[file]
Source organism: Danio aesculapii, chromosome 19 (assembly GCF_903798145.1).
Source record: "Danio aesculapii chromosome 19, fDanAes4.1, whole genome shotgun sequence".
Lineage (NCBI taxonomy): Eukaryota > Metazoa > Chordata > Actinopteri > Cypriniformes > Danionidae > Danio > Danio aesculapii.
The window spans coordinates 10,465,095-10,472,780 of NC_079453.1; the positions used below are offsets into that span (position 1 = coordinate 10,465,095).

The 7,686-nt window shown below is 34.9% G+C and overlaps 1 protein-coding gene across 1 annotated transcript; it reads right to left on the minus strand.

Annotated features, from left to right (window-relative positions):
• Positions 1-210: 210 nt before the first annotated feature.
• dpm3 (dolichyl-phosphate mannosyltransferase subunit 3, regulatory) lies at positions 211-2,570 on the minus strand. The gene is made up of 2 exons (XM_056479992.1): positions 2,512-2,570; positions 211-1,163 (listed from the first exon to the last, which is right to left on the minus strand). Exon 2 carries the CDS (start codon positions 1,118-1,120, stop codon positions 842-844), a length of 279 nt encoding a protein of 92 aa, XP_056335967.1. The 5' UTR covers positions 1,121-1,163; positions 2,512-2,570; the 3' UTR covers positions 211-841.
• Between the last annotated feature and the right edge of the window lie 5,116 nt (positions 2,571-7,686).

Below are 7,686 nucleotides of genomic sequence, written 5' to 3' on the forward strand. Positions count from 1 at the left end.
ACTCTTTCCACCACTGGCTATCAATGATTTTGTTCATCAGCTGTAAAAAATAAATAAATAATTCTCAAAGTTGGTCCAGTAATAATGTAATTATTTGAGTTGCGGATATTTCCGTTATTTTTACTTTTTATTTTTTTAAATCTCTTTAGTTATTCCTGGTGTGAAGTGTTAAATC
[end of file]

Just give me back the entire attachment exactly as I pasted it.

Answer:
Source organism: Danio aesculapii, chromosome 19 (assembly GCF_903798145.1).
Source record: "Danio aesculapii chromosome 19, fDanAes4.1, whole genome shotgun sequence".
Lineage (NCBI taxonomy): Eukaryota > Metazoa > Chordata > Actinopteri > Cypriniformes > Danionidae > Danio > Danio aesculapii.
The window spans coordinates 10,465,095-10,472,780 of NC_079453.1; the positions used below are offsets into that span (position 1 = coordinate 10,465,095).

The 7,686-nt window shown below is 34.9% G+C and overlaps 1 protein-coding gene across 1 annotated transcript; it reads right to left on the minus strand.

Annotated features, from left to right (window-relative positions):
• Positions 1-210: 210 nt before the first annotated feature.
• dpm3 (dolichyl-phosphate mannosyltransferase subunit 3, regulatory) lies at positions 211-2,570 on the minus strand. The gene is made up of 2 exons (XM_056479992.1): positions 2,512-2,570; positions 211-1,163 (listed from the first exon to the last, which is right to left on the minus strand). Exon 2 carries the CDS (start codon positions 1,118-1,120, stop codon positions 842-844), a length of 279 nt encoding a protein of 92 aa, XP_056335967.1. The 5' UTR covers positions 1,121-1,163; positions 2,512-2,570; the 3' UTR covers positions 211-841.
• Between the last annotated feature and the right edge of the window lie 5,116 nt (positions 2,571-7,686).

Below are 7,686 nucleotides of genomic sequence, written 5' to 3' on the forward strand. Positions count from 1 at the left end.
ACTCTTTCCACCACTGGCTATCAATGATTTTGTTCATCAGCTGTAAAAAATAAATAAATAATTCTCAAAGTTGGTCCAGTAATAATGTAATTATTTGAGTTGCGGATATTTCCGTTATTTTTACTTTTTATTTTTTTAAATCTCTTTAGTTATTCCTGGTGTGAAGTGTTAAATC